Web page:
In the event of a declaration of war or a declaration by the President of a national emergency in accordance with the National Emergencies Act [50 U.S.C. 1601 et seq.] that requires or may require use of the Armed Forces, the Secretary, without regard to any other provision of law, may (1) terminate or defer the construction, operation, maintenance, or repair of any Department of the Army civil works project that he deems not essential to the national defense, and (2) apply the resources of the Department of the Army’s civil works program, including funds, personnel, and equipment, to construct or assist in the construction,operation, maintenance, and repair of authorized civil works, military construction, and civil defense projects that are essential to the national defense.

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It is also not dictorial and Trump has the Constituional right to do what he believes is needed to protect our borders.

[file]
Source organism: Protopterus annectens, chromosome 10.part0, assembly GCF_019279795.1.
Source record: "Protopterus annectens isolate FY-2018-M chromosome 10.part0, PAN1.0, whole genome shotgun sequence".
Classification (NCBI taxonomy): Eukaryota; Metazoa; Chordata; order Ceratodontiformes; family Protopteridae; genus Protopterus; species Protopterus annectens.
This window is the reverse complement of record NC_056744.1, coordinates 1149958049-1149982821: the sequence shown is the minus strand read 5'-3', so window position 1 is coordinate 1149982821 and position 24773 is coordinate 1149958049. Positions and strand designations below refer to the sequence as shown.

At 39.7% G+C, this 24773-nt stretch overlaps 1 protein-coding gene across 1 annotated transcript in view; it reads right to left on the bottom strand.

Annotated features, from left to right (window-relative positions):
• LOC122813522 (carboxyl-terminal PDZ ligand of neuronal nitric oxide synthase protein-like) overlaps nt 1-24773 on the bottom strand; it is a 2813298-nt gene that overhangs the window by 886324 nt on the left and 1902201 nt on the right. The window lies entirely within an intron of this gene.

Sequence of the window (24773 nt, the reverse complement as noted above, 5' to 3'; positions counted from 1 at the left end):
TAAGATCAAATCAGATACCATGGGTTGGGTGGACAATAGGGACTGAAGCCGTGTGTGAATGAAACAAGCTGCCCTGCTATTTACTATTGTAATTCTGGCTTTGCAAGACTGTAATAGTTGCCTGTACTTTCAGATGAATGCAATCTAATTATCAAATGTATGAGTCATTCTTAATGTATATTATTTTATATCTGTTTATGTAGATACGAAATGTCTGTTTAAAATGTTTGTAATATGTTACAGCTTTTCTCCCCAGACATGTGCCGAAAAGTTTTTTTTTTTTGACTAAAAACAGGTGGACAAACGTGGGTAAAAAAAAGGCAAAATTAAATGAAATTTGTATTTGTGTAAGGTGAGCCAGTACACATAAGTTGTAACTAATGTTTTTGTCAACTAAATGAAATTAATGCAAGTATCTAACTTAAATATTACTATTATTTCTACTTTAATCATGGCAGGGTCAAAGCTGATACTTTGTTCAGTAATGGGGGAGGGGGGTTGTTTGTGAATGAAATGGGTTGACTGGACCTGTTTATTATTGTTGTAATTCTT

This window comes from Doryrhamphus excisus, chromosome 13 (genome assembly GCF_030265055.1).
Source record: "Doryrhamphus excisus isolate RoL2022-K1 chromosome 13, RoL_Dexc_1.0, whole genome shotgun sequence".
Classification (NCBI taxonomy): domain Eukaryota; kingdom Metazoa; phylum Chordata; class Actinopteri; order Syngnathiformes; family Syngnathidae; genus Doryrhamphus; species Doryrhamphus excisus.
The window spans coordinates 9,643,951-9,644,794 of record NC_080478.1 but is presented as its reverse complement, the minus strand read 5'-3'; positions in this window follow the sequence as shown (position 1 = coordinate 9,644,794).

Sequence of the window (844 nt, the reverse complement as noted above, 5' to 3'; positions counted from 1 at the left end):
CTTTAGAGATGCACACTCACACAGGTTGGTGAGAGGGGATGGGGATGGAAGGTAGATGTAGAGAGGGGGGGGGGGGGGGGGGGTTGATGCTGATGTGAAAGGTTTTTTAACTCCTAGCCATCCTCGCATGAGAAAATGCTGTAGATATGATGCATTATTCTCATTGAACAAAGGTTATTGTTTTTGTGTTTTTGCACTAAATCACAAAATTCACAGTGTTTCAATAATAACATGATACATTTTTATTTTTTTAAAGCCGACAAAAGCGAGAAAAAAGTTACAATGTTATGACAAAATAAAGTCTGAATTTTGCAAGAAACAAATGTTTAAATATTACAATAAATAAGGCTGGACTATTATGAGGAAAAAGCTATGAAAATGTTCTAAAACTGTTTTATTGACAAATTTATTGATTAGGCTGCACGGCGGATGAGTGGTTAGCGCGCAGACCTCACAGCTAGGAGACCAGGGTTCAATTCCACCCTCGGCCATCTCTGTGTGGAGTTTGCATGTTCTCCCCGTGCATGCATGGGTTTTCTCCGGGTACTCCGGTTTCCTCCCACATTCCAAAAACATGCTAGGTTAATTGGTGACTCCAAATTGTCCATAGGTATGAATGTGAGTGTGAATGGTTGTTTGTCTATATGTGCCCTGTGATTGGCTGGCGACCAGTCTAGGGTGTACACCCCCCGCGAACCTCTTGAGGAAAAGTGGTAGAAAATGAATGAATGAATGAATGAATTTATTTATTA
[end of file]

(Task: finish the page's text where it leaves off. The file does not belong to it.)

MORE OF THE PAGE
This is hardly doing anything more than what Congress agreed to do under W Bush and Barry. The problem starts and ends with Congress who don’t want to give Trump anything to crow about.  It’s pure politics, which is a shame because  people’s lives are at risk. People should be more agitated at their do nothing Congress. The only thing they have done in 10 years is give us a terrible Healthcare bill that was designed to fail and a tax bill. 

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1 hour ago, bostonangler said:

 

Maybe we just make alcohol illegal... Drunks kill people everyday... If one life was saved, wouldn't it be worth taking booze off the street? 

 

B/A

 

Agreed, B/A.......

 

I do realize that's VERY unpopular.......But......

 

 

I do not drink alcohol myself...NOT for principle or anything like that...Most of my buddies do enjoy it instead and I have zero problems with that.....

 

My Dad used to like and appreciate some good wine and encouraged me lots of times to try it....Well I did....Never got to like the taste......( of wine or any other alcoholic beverage....beer, spumante / champagne, strong liquors, etc)

Edited by umbertino

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8 hours ago, bostonangler said:

I remember when Pence said using this power was not leadership... Leadership was negotiating to find common ground.